Looking at precedent, we try to glean some perspective on the career of an outlier: Amobi Okoye, the youngest defensive tackle in modern football history.
Amobi Okoye, all things considered, has probably been the worst draft pick of the Gary Kubiak/Rick Smith era thus far. Picked 10th overall in the 2007 draft, right ahead of 49ers All-Pro LB Patrick Willis, Okoye roared off to an incredible start, winning Defensive Rookie Of The Month in September 2007 by posting four sacks. In his next 11 months of NFL football, Okoye has racked up exactly... four more sacks. Fair warning, Stephen Strasburg fans!
What makes Okoye so fascinating is that he's an extraordinarily unique player. He dominated as a college senior at Louisville despite the noticeable handicap of being 19, and when he made his NFL debut four months later, he became the youngest player to appear in an NFL game since 1967. Even after what could essentially be termed as 2 3/4 wasted years, he's about as young as anyone who came out in this year's NFL draft.
Coming out, Okoye was regarded as a "good young pass rusher with tremendous quicks [...] stopping the run isn't his forte." by Lance Zierlein, who later noted that "he has played his best when his weight was lower, so I don't think the Texans should be in any hurry to have him playing at 315-320, 300-305 is probably a good weight for him..." He drew praise from his very first OTA's as a rookie. And of course, went on to that dominant start before fading badly over the rest of the season.
Next spring, Kubiak called him the most improved player in OTAs, John McClain thought that he was ready to bust out and take the Mario Williams path to stardom. And...well. Nothing happened. Sure, Hurricane Ike devastated the city, and Okoye played through injuries, but excuses don't get you too far in the NFL. He underwent arthroscopic knee surgery in the offseason and played all 16 games in 2009, albeit with little in the way of a stat line.
Right now if we are to look at the anecdotal evidence, the Texans had Okoye lose a lot of weight in the offseason. In other words, they're making him a true 3-technique, like Zierlein said they should approximately three years ago when they drafted him, as opposed to the 315-pound psuedo run-stuffer that they had McClain claim he was all offseason. Curiously, a search for his weight gain in the Chronicle archives led to nothing. In fact, the closest was about him losing weight prior to 2009.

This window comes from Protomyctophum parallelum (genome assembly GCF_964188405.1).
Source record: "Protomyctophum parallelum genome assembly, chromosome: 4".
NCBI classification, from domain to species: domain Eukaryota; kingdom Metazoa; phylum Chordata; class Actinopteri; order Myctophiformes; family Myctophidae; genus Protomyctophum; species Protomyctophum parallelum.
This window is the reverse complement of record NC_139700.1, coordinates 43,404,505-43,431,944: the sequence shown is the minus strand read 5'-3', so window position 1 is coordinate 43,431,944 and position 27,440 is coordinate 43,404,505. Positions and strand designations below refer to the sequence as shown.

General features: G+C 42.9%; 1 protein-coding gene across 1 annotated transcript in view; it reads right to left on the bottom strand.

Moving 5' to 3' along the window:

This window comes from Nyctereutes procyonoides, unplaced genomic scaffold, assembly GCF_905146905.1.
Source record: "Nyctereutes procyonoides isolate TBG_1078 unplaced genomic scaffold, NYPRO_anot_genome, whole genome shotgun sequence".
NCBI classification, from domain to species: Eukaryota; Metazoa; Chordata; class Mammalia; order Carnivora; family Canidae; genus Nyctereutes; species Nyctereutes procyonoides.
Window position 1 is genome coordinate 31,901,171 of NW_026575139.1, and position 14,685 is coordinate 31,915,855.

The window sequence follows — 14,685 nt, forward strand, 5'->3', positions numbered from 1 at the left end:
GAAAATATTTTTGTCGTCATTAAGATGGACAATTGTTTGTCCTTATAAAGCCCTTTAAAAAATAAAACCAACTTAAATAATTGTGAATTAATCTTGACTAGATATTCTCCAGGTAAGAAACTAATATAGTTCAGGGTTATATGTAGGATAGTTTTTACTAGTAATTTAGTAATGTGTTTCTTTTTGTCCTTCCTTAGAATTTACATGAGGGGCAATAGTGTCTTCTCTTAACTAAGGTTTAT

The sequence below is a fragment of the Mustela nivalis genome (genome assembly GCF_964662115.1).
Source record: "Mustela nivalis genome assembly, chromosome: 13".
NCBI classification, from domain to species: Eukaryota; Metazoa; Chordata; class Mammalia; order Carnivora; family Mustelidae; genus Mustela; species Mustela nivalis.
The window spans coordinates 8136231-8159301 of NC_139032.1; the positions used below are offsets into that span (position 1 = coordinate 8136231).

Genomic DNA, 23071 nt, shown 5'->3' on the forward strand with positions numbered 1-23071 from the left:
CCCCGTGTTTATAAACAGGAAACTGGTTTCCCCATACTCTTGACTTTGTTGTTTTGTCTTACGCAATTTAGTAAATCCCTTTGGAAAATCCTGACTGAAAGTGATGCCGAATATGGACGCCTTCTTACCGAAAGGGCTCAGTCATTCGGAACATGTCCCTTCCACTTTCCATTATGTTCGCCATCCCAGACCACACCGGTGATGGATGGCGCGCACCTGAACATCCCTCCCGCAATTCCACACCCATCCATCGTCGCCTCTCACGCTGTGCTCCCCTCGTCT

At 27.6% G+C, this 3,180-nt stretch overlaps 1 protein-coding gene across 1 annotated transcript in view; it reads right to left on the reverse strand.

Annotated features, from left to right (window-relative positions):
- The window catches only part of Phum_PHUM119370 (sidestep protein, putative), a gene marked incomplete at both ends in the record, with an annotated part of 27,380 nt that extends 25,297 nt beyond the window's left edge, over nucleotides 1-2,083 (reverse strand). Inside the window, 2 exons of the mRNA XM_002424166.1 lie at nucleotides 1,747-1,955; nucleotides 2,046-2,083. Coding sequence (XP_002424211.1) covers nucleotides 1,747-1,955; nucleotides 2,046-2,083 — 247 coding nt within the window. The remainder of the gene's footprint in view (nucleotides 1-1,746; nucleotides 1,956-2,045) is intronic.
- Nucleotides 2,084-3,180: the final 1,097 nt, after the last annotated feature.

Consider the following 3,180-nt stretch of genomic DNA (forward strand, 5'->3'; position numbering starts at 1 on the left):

While Okoye wasn't an epic bust on the field, he certainly did nothing to distinguish himself as more than a par tackle last year. In writing him up his review for 2009, as someone who watched and charted games for Football Outsiders, I offered this opinion:
The flashes and talent are always there with Okoye. He can look absolutely dominant for a series, a quarter, even a half. Then he can spend the next 15 plays adding absolutely nothing to the defense. I advocate patience with him, because he is still incredibly young, but this is an enormous year for him. Playing aside a nose tackle who demands a double team would be a good start for helping him out, but another thing that the Texans might want to look into is cutting his snaps. He seems to tire easily subjectively, and I think it might be a nice wakeup call to say "Hey, we love you and all, but we want performance out there, not promise."
Losing weight should also be helpful for Okoye's career. As much time as I spent over on Battle Red Blog this offseason lambasting the Texans for not picking up a real nose tackle, they definitely need the players they do have to play their optimal game, and Okoye's optimal game is penetration, not stuffing the run.
This almost feels fruitless because of the lack of true comparables to Okoye due to his age, but a quick glance at tackles with similar age and tackle/sack numbers looks like this:
Okoye is low on tackles compared to just about everyone on the list asides from those last three. Haloti Ngata is a nose tackle, so I'm fine with throwing him out as a true comparable. Sullivan is a damn scary comparison, considering he washed out of the league at 24. On the other hand, Tommie Harris really blossomed after his first two years and became a dominant force. So obviously, we've learned that Okoye will either bust or dominate, there is no in-between!
No, what we've really learned is that there aren't too many players comparable to Amobi Okoye. I'm not sure what this next season will bring from him, and I don't think anyone who says they know is doing more than guessing. I'm cautiously optimistic, but considering the lack of talent next to him in the middle, the Texans might have problems with the run game again this year. Especially early in the season while Brian Cushing is plotting ways to destroy the NFL's drug policy.
What I do know is that what Okoye does is going to be a big key to the Texans season. As a player with an extreme amount of variation in how he could play, he might be the most important player to watch in the preseason. If the Texans get a rejuvenated season from Okoye, then the possibility of playoffs in Houston gets that much closer. If he hits the whammy again....well, three whammies and you're off the show, right?